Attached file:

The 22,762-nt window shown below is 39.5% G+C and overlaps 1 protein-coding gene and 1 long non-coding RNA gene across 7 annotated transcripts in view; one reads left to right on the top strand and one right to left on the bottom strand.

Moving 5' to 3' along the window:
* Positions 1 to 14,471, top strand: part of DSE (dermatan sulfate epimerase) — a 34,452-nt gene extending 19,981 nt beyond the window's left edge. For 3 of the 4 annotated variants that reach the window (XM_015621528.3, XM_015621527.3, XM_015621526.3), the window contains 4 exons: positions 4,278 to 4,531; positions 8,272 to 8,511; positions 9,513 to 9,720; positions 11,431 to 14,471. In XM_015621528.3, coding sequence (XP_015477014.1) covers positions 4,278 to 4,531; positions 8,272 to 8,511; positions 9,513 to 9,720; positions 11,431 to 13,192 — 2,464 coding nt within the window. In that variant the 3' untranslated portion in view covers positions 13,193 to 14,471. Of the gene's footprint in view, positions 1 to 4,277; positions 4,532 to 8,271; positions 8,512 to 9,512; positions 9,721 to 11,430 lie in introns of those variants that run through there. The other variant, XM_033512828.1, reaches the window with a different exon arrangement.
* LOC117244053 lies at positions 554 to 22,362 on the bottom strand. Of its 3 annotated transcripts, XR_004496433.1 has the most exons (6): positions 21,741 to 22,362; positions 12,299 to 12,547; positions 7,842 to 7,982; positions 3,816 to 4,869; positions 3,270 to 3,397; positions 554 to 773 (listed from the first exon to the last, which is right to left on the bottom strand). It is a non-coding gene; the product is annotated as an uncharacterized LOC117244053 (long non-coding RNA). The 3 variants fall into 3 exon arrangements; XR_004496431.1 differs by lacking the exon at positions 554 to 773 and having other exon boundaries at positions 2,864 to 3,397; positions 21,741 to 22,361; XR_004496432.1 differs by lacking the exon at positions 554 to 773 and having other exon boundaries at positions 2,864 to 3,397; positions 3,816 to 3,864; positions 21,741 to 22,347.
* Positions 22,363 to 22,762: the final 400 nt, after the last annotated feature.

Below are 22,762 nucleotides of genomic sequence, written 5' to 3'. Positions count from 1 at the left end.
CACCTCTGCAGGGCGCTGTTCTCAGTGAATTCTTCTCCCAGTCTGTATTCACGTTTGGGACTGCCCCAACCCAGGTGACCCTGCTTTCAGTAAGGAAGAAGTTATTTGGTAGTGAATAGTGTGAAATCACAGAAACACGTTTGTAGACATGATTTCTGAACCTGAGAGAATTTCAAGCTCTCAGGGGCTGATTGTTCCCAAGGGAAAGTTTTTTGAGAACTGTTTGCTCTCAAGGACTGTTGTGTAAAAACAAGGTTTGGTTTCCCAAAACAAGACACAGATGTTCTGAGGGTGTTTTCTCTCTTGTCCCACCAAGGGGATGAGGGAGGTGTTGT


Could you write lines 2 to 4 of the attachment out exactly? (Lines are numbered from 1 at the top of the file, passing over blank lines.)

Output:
Moving 5' to 3' along the window:
* Positions 1 to 14,471, top strand: part of DSE (dermatan sulfate epimerase) — a 34,452-nt gene extending 19,981 nt beyond the window's left edge. For 3 of the 4 annotated variants that reach the window (XM_015621528.3, XM_015621527.3, XM_015621526.3), the window contains 4 exons: positions 4,278 to 4,531; positions 8,272 to 8,511; positions 9,513 to 9,720; positions 11,431 to 14,471. In XM_015621528.3, coding sequence (XP_015477014.1) covers positions 4,278 to 4,531; positions 8,272 to 8,511; positions 9,513 to 9,720; positions 11,431 to 13,192 — 2,464 coding nt within the window. In that variant the 3' untranslated portion in view covers positions 13,193 to 14,471. Of the gene's footprint in view, positions 1 to 4,277; positions 4,532 to 8,271; positions 8,512 to 9,512; positions 9,721 to 11,430 lie in introns of those variants that run through there. The other variant, XM_033512828.1, reaches the window with a different exon arrangement.
* LOC117244053 lies at positions 554 to 22,362 on the bottom strand. Of its 3 annotated transcripts, XR_004496433.1 has the most exons (6): positions 21,741 to 22,362; positions 12,299 to 12,547; positions 7,842 to 7,982; positions 3,816 to 4,869; positions 3,270 to 3,397; positions 554 to 773 (listed from the first exon to the last, which is right to left on the bottom strand). It is a non-coding gene; the product is annotated as an uncharacterized LOC117244053 (long non-coding RNA). The 3 variants fall into 3 exon arrangements; XR_004496431.1 differs by lacking the exon at positions 554 to 773 and having other exon boundaries at positions 2,864 to 3,397; positions 21,741 to 22,361; XR_004496432.1 differs by lacking the exon at positions 554 to 773 and having other exon boundaries at positions 2,864 to 3,397; positions 3,816 to 3,864; positions 21,741 to 22,347.